Limit video framerate of STATE_LOGGING_VIDEO_MP4

Official Python bindings with a focus on reinforcement learning and robotics.
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Limit video framerate of STATE_LOGGING_VIDEO_MP4

Post by MIT » Sat Jan 06, 2018 7:30 pm

As the title states, is there a way to constrain the framerate of the video created using the command:

p.startStateLogging( p.STATE_LOGGING_VIDEO_MP4, filename )

As of now, the framerate fluctuates based on the cpu load of my computer. If this is connected to the framerate that the Physics simulator is running at perhaps I'm not setting it correctly? I'm currently using:

p.setPhysicsEngineParameter( fixedTimeStep=1./60., ... )

But reducing the fixedTimeStep value seems to have no effect on the logging. I've also tried the following on playback and it fails to solve the issue.

p.setRealTimeSimulation( True )

I'm probably mis-understanding how bullet works, but any help would be appreciated.

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Erwin Coumans
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Re: Limit video framerate of STATE_LOGGING_VIDEO_MP4

Post by Erwin Coumans » Fri Jan 12, 2018 4:26 pm

At the moment, the ffmpeg video stream is generated from the graphics thread, which runs asynchronously from the physics. It cannot be synchronized.

We can add an option to force to synchronize them for this purpose, you could file an issue in our tracker?

Alternatively, just grab the individual images using 'getCameraImage' and create the video from Python?

Code: Select all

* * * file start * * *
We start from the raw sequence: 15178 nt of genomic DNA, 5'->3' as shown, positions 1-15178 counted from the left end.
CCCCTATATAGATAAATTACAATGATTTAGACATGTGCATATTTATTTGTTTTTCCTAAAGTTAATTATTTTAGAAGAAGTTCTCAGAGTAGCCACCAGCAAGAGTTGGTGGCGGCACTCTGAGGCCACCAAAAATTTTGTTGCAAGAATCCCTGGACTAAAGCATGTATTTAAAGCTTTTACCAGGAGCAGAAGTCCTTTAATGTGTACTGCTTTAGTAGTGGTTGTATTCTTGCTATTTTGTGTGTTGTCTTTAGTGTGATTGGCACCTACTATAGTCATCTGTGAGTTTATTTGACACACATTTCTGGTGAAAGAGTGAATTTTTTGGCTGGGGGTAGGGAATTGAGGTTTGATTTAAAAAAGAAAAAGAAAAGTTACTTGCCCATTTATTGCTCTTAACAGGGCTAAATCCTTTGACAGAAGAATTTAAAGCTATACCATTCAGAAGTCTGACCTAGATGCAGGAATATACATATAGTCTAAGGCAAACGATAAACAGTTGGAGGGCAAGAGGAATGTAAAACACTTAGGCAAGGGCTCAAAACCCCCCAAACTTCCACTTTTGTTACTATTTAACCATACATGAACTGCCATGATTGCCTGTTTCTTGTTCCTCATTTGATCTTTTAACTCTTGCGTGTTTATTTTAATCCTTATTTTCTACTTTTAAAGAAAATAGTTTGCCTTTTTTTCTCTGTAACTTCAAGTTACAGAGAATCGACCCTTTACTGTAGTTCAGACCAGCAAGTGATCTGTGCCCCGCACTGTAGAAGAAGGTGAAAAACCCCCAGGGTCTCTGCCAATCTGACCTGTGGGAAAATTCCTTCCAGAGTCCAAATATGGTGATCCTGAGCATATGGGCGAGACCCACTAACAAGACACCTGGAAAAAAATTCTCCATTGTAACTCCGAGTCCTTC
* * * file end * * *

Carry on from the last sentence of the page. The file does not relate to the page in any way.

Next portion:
while (1):
  img=p.getCameraImage(width, height, renderer=p.ER_BULLET_HARDWARE_OPENGL)
  #save image to disk or stream img to a ffmpeg pipe
See the PyBullet Quickstart Guide for details on getCameraImage.

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Re: Limit video framerate of STATE_LOGGING_VIDEO_MP4

Post by MIT » Sun Jan 14, 2018 10:00 pm

Thanks for following up, that explains the behavior I'm seeing. I'll file an issue with the tracker as I think it's a worthwhile option.

That said, just grabbing the images and compositing them into a video later is a good solution, so I'll use that as a workaround in the meantime. Didn't realize this method existed, should have looked harder at the API. Interestingly this is actually the preferred way to render video in Blender, save images to disk and then create the video as a second step. That way if your render takes 3 days and fails half way thru you don't have to restart the thing from scratch. Thanks for the help!

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